The previous section assumed that an SSN was made up of any possible combination of nine digits. But the design of SSN didn’t use a random assignment of numbers.
Instead, different sections have different meanings and there are combinations of numbers that aren’t allowed.
The first section has historically been based on geography. Although the rules have changed over the years, the first three digits have specified the actual state of the individual.
In more recent years, these numbers were based on the zip code on the application form. But again it ties the digits down in non-random ways.
The two middle digits (digit #4 and #5), are also specific to various regions. Other rules determine whether odd or even numbers are used for specific individuals.
The third section of four digits can range from 0001 to 9999. Even if this section is genuinely random, this greatly reduces the potential combinations when compared to a nine-digit number
Current design to fix this non-random problem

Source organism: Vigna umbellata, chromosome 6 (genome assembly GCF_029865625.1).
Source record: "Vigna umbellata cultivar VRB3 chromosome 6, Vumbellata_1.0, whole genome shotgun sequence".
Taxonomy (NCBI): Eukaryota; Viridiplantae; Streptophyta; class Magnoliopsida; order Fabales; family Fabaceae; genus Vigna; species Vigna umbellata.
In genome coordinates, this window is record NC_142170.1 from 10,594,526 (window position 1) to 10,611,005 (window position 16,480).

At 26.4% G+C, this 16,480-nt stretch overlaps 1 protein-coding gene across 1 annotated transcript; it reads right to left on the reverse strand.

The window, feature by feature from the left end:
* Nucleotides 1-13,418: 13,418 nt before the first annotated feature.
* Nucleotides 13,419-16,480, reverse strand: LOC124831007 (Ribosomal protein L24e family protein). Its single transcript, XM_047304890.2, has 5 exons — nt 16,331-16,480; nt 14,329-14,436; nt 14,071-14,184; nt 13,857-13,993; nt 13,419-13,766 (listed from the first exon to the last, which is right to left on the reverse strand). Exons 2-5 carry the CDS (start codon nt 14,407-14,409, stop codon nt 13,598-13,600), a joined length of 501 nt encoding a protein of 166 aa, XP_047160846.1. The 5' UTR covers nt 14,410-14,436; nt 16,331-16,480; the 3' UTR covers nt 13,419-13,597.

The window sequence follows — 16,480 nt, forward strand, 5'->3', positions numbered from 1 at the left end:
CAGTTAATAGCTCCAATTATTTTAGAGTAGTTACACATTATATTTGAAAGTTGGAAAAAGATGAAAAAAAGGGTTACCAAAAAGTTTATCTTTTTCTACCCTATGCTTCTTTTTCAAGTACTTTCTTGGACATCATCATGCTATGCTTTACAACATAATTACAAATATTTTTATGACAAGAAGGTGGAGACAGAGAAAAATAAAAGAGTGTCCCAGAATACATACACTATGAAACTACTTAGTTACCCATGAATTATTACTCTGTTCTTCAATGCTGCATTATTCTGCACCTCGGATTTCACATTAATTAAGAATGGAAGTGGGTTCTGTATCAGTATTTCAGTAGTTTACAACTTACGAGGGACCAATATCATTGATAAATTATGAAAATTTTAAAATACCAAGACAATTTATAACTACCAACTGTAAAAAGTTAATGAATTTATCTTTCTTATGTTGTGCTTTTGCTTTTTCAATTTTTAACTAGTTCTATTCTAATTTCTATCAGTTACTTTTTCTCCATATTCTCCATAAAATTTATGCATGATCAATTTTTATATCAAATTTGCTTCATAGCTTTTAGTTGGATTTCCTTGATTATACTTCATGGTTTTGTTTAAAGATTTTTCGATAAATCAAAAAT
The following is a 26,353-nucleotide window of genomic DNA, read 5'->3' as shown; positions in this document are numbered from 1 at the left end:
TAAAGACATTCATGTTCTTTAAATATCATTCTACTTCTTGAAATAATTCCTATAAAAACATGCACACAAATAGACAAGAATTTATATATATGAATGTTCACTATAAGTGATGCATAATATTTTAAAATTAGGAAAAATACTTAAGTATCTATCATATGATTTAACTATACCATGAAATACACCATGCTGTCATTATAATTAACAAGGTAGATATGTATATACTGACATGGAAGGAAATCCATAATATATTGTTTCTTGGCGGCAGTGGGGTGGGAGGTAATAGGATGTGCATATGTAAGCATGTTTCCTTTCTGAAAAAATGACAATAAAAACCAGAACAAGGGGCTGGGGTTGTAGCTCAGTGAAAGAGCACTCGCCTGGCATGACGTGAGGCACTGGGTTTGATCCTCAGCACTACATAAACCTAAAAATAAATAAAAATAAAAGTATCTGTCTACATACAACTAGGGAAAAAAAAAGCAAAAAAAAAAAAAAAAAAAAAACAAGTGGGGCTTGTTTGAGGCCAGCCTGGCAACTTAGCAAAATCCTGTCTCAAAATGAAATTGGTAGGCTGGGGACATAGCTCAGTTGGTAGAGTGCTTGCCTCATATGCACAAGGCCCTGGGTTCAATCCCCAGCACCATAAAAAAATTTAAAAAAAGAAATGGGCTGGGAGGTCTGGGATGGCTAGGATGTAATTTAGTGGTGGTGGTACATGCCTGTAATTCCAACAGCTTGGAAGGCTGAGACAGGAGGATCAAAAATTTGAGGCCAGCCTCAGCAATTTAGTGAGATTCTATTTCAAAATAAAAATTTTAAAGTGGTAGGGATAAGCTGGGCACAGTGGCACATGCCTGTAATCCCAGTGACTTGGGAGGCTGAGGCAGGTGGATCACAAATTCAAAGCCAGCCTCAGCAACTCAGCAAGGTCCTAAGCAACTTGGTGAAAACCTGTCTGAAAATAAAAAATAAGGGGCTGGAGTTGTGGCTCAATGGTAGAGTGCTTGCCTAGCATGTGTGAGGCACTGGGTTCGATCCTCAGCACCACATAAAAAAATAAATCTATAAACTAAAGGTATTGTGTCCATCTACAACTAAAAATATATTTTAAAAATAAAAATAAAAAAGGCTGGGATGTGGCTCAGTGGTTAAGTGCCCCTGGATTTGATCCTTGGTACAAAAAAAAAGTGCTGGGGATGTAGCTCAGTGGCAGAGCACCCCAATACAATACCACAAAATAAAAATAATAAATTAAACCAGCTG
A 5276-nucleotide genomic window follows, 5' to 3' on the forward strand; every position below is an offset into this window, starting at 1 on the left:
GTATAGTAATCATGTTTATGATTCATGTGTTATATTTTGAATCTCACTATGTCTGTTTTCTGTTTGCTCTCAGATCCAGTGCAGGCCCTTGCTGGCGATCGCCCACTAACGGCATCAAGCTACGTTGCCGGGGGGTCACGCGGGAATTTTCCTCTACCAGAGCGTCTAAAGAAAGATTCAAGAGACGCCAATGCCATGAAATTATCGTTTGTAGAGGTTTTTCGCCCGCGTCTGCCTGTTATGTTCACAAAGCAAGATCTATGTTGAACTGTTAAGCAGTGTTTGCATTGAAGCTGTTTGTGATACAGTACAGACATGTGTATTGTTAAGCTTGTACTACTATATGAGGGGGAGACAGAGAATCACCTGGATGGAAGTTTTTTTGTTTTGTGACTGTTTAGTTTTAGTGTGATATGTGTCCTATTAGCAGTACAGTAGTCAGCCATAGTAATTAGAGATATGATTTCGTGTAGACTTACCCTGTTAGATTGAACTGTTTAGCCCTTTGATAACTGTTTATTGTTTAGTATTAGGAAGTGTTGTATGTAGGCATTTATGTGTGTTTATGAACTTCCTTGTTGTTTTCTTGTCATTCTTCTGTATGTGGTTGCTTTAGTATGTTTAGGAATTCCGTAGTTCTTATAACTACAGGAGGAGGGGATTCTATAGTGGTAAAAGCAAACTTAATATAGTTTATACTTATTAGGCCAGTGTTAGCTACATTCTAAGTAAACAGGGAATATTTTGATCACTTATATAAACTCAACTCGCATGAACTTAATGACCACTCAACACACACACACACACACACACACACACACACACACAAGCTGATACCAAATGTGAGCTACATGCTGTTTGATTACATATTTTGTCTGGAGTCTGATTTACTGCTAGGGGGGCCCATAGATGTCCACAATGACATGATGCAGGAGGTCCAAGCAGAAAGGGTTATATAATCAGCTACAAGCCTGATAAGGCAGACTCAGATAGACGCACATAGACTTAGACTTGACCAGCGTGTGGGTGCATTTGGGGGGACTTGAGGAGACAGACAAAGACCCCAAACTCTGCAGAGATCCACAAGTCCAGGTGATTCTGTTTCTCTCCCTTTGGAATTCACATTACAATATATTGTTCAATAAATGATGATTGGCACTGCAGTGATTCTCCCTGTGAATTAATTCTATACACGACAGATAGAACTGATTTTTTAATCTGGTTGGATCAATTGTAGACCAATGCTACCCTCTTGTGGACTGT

In 2011, the Social Security Board changed the design to alleviate this issue of non-randomized numbers.
They removed the ties of the first three digits to geography and switched to a random allocation.
They also introduced a random element to the middle two digits (known as the group numbers).
Problem not completely solved!
These 2011 changes certainly alleviated the immediate problems of running out of numbers within a few decades.
The Social Security Board has extended the lifetime of issuing unique SSN for another forty or fifty years.
SSN Allocation Is Not Universal
Many western countries assign a unique identity number to every registered birth. No ifs, ands, or buts! Every citizen gets a number.
In these countries, immigrants must secure an identification number before getting work or benefits. This means that only undocumented inhabitants can avoid an identity number.
Historically, the U.S. has been very different. You can read about the history of SSN in our separate article.
I’ll point out here that the U.S. system involves adults applying for an SSN when they needed one.
For decades, people didn’t need one to get married, to get a driving license, or to get some types of benefits. This means that many older people don’t have an SSN.